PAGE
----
Remember the Night, 1940, Paramount Pictures. Starring Barbara Stanwyck, Fred MacMurray. Directed by Mitchell Leisen. B&W, 91 minutes.
Small-time thief Lea Leander (Barbara Stanwyck) is in trouble again, this time for stealing a bracelet and trying to pawn it a short time later. Her trial is set days before Christmas, and the prosecuting attorney in her case, Jack Sargent (Fred MacMurray) is cynically aware the jury may not want to convict a woman right before the holidays. He manages a continuation, and the case is postponed until January.
Still, he himself is sympathetic to Lea’s plight, and quietly puts up the bond for her. What he doesn’t expect is to find her on his doorstep, dropped off by the bondsman, a short time later. He buys her dinner and learns she grew up a mere 50 miles from him, a few states away in Indiana. She reluctantly accepts his offer of a ride to see her family for the holidays, and the two set off shortly thereafter.
When he meets her mother, however, it’s immediately apparent why Lea ran away in the first place, and perhaps sheds some light on why she turned to life of crime. On impulse, he takes her home to meet his family and spend Christmas with the loving Sargent family.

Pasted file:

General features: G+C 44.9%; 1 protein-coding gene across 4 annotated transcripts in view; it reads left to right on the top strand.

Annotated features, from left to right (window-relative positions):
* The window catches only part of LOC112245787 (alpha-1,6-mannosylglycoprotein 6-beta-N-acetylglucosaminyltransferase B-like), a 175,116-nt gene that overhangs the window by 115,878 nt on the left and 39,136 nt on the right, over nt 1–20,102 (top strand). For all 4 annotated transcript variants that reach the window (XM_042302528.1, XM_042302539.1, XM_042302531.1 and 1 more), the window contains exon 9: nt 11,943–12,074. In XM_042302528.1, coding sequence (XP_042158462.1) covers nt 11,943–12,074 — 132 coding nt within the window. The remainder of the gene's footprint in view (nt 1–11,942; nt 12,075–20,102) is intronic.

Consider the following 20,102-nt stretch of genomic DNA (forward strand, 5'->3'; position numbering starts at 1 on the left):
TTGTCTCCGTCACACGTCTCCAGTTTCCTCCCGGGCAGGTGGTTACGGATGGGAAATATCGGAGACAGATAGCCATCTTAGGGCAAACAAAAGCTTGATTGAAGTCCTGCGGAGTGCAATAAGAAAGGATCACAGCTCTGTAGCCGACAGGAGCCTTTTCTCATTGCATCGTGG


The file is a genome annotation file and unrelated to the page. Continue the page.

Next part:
This was the first of four films Stanwyck and MacMurray starred in together (the most notable perhaps being Double Indemnity) and their relaxed chemistry onscreen was due in part to Mitchell Leisen’s ability to work with their real-life personalities and bring out what was genuine within.
Stanwyck, best known up to this point for her melodramatic roles, is delightful as the street-savvy woman longing for a loving home. She is believable both as the wisecracking defendant and the softer, more gracious woman in love. For his part, MacMurray became the kind of character he played best: kind, optimistic and warm-hearted.
The film was shot in the summer, which meant the cast was wearing heavy wool clothing during some of the hottest days of the year. In one scene, Stanwyck and MacMurray are asleep in the car when they are awakened by a friendly cow. Between takes, Stanwyck sweltered in the winter clothing rather than delay the rest of the cast and crew by switching outfits.
Screenwriter Preston Sturges and Leisen (who was also the film’s producer) were at odds much of the time over Leisen’s script changes, and those familiar with the movies Sturges both wrote and directed will notice a markedly different pace in Remember the Night. Perhaps not coincidentally, Sturges, who had directed his first film The Great McGinty earlier that year, turned solely to directing his own scripts.
Remember the Night is a sweet film with engaging performances—and a somewhat less-than-satisfactory ending, due to Production Code standards. Stanwyck shines in one of her first ventures into comedy, and MacMurray is at his gentle best. A film to add to your list of Christmas must-sees.